Sometimes, a few well articulated words can make you question your own settled, sometimes congealed views. It happened to me on Thursday morning, while I was listening dozily to the Today Programme on BBC Radio4. One report was on IVF. Apparently, in some areas of England, health care trusts had surreptitiously withdrawn this service because of budgetary pressures. The National Institute for Health and Care Excellence ( Nice) backs these treatments and has extended the age limit for women entitled to get three free IVF cycles. Yet now, if you live in some parts of England, you have to go private, go abroad, or remain childless. Claire Thomas, a young mum interviewed on the programme, was refused IVF because her husband already had two children from a previous marriage. They had to spend over four thousand pounds, go to the Czech Republic to have the baby they craved. Until this broadcast, I, a mother of two, was either turned off by IVF sob stories or simply not that bothered. But Claire’s lucid testimony shook up my complacency, compelled me to look into the subject . Call it an epiphany.
According to Sarah Norcross, co-chair of the Fertility Fairness campaign group, the number of people getting NHS infertility treatment is at its lowest since 2004. Some area clinical commission groups are withdrawing access because, says, Norcross, it is a soft option. I think she is right. It’s easier than, say, denying drugs to cancer patients or closing down facilities for premature babies. These matters are as much about emotion as cost and priorities. Many Britons believe IVF is a luxury, a lifestyle choice for those who must have it all. I used to think that too. I wrote, as if I knew it all, that having kids was not a right but a privilege, that couples should adopt or adapt to their circumstances.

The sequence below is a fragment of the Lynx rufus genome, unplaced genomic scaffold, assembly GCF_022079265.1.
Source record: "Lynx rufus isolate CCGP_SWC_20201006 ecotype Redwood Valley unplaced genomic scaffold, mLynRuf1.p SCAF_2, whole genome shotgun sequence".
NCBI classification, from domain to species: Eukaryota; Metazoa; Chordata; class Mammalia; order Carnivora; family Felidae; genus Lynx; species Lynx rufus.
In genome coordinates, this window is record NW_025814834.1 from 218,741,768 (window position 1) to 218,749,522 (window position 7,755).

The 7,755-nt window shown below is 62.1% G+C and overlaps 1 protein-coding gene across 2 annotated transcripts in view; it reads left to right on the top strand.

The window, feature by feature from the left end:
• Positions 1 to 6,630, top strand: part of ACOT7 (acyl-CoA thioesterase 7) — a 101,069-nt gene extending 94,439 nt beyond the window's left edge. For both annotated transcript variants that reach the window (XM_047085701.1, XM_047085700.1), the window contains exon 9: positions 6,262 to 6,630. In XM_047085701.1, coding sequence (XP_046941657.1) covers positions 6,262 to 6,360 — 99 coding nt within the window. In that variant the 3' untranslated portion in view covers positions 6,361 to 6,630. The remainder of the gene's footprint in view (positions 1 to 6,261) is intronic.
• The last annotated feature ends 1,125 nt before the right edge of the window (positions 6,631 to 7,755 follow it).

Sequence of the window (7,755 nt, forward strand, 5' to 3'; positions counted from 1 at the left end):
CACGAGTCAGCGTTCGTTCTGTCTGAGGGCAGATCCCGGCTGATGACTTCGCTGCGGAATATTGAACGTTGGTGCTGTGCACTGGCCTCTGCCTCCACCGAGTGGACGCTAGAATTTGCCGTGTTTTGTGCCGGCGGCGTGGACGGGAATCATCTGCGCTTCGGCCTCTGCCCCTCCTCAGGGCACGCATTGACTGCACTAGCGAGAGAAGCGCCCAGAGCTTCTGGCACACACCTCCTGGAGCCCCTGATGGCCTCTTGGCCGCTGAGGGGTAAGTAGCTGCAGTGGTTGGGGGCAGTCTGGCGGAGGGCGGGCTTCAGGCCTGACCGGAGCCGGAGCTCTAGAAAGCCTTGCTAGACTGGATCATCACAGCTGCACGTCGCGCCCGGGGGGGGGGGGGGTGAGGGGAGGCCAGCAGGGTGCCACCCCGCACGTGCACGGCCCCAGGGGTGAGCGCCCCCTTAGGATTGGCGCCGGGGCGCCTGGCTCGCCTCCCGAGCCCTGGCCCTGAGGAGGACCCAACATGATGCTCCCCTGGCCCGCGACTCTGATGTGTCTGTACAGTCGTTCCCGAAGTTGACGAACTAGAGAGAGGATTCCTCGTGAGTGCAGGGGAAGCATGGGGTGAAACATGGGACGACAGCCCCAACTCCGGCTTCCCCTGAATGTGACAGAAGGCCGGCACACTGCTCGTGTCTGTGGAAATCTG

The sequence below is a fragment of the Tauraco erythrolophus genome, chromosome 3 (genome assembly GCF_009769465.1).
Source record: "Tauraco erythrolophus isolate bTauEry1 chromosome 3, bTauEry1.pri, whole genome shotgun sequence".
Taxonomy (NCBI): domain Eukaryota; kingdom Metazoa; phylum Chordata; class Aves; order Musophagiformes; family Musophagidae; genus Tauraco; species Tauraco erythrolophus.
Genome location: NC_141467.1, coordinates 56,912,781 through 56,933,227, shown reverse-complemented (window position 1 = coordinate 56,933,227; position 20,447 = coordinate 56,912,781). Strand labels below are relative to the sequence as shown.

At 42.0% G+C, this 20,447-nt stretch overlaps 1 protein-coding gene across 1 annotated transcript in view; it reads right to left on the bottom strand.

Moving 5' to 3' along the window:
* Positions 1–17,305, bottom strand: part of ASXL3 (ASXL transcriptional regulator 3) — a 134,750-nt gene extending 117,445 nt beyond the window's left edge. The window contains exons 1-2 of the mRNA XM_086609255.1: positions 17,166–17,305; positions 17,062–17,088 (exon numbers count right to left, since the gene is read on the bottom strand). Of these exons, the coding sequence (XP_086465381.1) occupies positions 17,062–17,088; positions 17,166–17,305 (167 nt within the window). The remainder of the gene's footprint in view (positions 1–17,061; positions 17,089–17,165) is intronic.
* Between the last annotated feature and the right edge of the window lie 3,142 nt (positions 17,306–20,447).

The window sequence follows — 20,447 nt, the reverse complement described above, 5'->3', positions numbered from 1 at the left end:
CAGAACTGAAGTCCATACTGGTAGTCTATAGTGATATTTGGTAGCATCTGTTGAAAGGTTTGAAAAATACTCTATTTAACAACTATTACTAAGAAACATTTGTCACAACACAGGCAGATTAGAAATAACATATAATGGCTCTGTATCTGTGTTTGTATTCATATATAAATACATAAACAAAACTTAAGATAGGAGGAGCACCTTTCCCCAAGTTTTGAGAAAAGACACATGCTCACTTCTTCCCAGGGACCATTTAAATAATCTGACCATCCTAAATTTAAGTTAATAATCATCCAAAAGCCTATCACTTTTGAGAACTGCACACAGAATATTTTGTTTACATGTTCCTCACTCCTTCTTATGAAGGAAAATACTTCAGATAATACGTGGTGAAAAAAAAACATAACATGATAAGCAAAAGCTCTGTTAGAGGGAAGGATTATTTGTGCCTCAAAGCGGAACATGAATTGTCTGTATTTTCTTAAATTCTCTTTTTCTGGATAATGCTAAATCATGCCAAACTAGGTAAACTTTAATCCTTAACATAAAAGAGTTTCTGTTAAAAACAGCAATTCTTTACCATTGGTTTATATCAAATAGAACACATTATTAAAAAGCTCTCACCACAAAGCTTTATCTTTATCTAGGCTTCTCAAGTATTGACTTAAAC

Claire described how isolated she felt, the depression she fell into. How would I have coped if I had been unable to have children naturally? It would have been unbearable. Yet over the years, I became cruelly indifferent to women and men who longed to be parents and had to seek medical interventions to get there. Maybe some of this was the influence of earlier manifestations of feminism. In the late seventies, feminist theorists were highly critical of marriage, penetrative sex, female procreation and the duties of motherhood. I wore loose dungarees to hide my pregnancy from the radical sisters in my feminist group, then discreetly left. Those were the bad old days.
Feminism is worthless if it only engages with politics, power, inequality and economic parity. Biological needs and human desires must be part of the struggle too. Theresa May and Nicola Sturgeon successfully challenge the way childless women used to be stereotyped in our society- pitiable and not quite female. However, women desperate to have kids who then opt for medical interventions can still be seen as pathetic and spoilt even. Few know or care about the arduous processes, the toll on the body, the disappointments when the treatments fail. Campaigners try their best, but this cause still does not stir most Britons. It should. Women now have to work and so wait longer than their mums did to start families. As you get older, it becomes harder to conceive or carry a baby.
Childbearing is a fundamental human right. I would go further: spending on IVF makes more sense than spending good money on drugs for people who only have months to live or indeed keeping the very old and sick ticking over, waiting for death. Decision makers in the NHS have to make tough judgements. But they must act fairly too. Cutting free IVF provision means those on modest incomes can never have the child they yearn for. They can in Scotland. Whatever happened to universal healthcare based on need and not ability to pay?
Edited Version I newspaper 23/9/2016